How to Make Atom Plugin with Python

Guys, today I am going to tell you that how to write your first package for the Atom text editor.
Atom is a coding editor created by the GitHub team.
It is very simple, powerful and highly customizable editor.

Here I am going to create a plugin for finding and using code snippets from StackOverflow.

Before proceeding, you have to familiar with the usage of the command line, javaScript programming, promises, and HTTP.

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Installing Atom


First of all, you have to download ATOM and install apm, a tool used for monitoring and management of performance and availability of software application.

You can do this by following steps

  • Opening ATOM and exploring to Atom > Install Shell Commands in the application menu.
  • Check that apm was installed properly by opening your command line terminal and running apm -v, which should print the version of the tool and related environments.
apm -v
> apm  1.9.2    
> npm  2.13.3
> node 0.10.40
> python 2.7.10
> git 2.7.4

Generating Starter Code


Here I am going to start by creating a new package using a utility provided by Atom.

  • Open the editor and press Ctrl+Shift+P (on Windows/Linux) or if you are using the Mac operating system then Cmd+Shift+P to open the Command Palette.

  • After opening the command palette search for “Package Generator” create a package and click the corresponding item on the list. You will see a prompt where you can enter the name of the package - “enter name”.

  • Press enter to create the starter package, which should automatically be opened in Atom.

Running the starter code

Once you generate a starter package, try this before diving into the code itself.
You have to reload an ATOM to make it aware of the new package that was added.
For this, you have to open the command palette again and run the “Window: Reload” command.

You have to run this command every time you want to test the changes you make in package.
Run the package toggle command by exploring to Packages > package name> Toggle utilizing the editor menu or run it: You should see a black box appear at the top of the screen. If you want to hide it then you can do it by running the command again.

The “toggle” command

toggle() {
console.log('Sourcefetch was toggled!');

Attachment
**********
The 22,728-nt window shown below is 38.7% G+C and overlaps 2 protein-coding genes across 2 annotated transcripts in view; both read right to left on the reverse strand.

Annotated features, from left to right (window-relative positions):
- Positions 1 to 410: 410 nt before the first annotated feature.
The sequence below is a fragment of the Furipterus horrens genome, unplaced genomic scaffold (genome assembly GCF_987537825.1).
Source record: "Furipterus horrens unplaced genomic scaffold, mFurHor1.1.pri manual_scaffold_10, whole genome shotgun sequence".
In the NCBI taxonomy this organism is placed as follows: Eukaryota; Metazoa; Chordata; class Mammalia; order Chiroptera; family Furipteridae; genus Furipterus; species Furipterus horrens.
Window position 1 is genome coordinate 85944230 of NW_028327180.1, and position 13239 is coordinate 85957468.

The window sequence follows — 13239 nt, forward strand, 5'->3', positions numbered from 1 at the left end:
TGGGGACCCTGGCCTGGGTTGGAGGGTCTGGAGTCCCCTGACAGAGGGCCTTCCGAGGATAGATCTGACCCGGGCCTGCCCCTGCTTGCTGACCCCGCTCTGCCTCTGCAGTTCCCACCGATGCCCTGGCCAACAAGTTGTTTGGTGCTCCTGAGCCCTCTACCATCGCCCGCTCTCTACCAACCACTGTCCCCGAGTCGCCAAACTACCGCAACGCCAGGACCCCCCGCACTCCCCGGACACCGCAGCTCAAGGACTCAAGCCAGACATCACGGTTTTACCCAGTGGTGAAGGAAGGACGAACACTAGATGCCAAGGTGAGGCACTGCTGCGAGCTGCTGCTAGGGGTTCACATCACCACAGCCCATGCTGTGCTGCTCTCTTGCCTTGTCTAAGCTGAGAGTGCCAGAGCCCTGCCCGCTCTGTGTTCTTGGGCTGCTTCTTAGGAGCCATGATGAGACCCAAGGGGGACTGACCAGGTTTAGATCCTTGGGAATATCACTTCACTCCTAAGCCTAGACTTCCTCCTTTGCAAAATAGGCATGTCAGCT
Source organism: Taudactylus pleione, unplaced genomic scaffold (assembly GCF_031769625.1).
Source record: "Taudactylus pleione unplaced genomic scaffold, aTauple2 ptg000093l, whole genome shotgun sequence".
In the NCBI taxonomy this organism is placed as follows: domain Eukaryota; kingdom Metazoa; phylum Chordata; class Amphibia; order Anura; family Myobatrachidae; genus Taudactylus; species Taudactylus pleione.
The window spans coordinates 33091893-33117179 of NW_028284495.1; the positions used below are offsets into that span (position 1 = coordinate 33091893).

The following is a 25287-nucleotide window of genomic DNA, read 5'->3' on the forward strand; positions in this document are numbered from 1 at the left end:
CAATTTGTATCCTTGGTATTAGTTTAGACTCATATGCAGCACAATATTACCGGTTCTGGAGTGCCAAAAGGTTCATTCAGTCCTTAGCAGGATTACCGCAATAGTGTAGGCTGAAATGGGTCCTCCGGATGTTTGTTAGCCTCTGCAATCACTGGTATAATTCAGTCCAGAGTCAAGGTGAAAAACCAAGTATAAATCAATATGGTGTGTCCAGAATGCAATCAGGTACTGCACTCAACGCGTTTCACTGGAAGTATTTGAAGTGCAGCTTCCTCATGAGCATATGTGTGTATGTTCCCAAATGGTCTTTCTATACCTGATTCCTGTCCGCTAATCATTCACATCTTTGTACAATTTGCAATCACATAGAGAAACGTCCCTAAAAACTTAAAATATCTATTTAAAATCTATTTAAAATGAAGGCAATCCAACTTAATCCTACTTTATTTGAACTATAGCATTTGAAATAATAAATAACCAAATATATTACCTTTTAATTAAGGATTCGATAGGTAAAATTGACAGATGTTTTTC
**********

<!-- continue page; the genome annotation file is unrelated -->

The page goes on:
return (
    this.modalPanel.isVisible() ?
    this.modalPanel.hide() :
    this.modalPanel.show()
    );
 }

Basically, toggle is a function exported by the module. It uses a ternary operator to show, call and hide on the modal panel based on its visibility.

Modal Panel: It is an instance of a Panel, a UI element provided by the Atom API. We declare modal Panel inside export default, which gives us a chance to get to it as an example variable with this.

Making your first code change

Let’s suppose you’re going to change toggle to reverse text selected by the user.

Change “toggle”
Change the toggle function to match the snippet below.
toggle() {
    let editor
        if (editor = atom.workspace.getActiveTextEditor()) {
        let selection = editor.getSelectedText()
        let reversed = selection.split('').reverse().join('')
        editor.insertText(reversed)
        }
     }

Test your changes

Here is a step by step guide to test your changes

  • Reload Atom by running Window: Reload in the Command Palette.

  • Go to File > New to create a new file, type anything you like and select it with the cursor.

  • Run the sourcefetch:toggle command using the Command Palette, Atom menu, or by right clicking and selecting “Toggle sourcefetch”

The updated command will toggle the order of the selected text.

The Atom Editor API

The code uses the TextEditor API to manipulate and access the text inside the editor.

let editor
if (editor = atom.workspace.getActiveTextEditor()) { /* ... */
let selection = editor.getSelectedText()
let reversed = selection.split('').reverse().join('')
editor.insertText(reversed)

Your selected text is reversed using JavaScript String methods. Finally, you call insertText to replace the selected text with the reversed counterpart.

Exploring the starter package

Let’s take a closer look at how an Atom package is organized by exploring the starter code.
The main file

It is the entry-point to an Atom package. ATOM knows where to find the main file from an entry in package.json:
"main": "./lib/sourcefetch",

Events

  • Activate: It is called when the package is initially loaded by Atom. This function is used to initialize objects needed by the package, and to subscribe handler functions to package commands.

  • Deactivate: This event is called when the package is deactivated.

  • Serialize: It is called by Atom which allow you to save the state of the package between uses.

Well guys, hope you like this tutorial!!!


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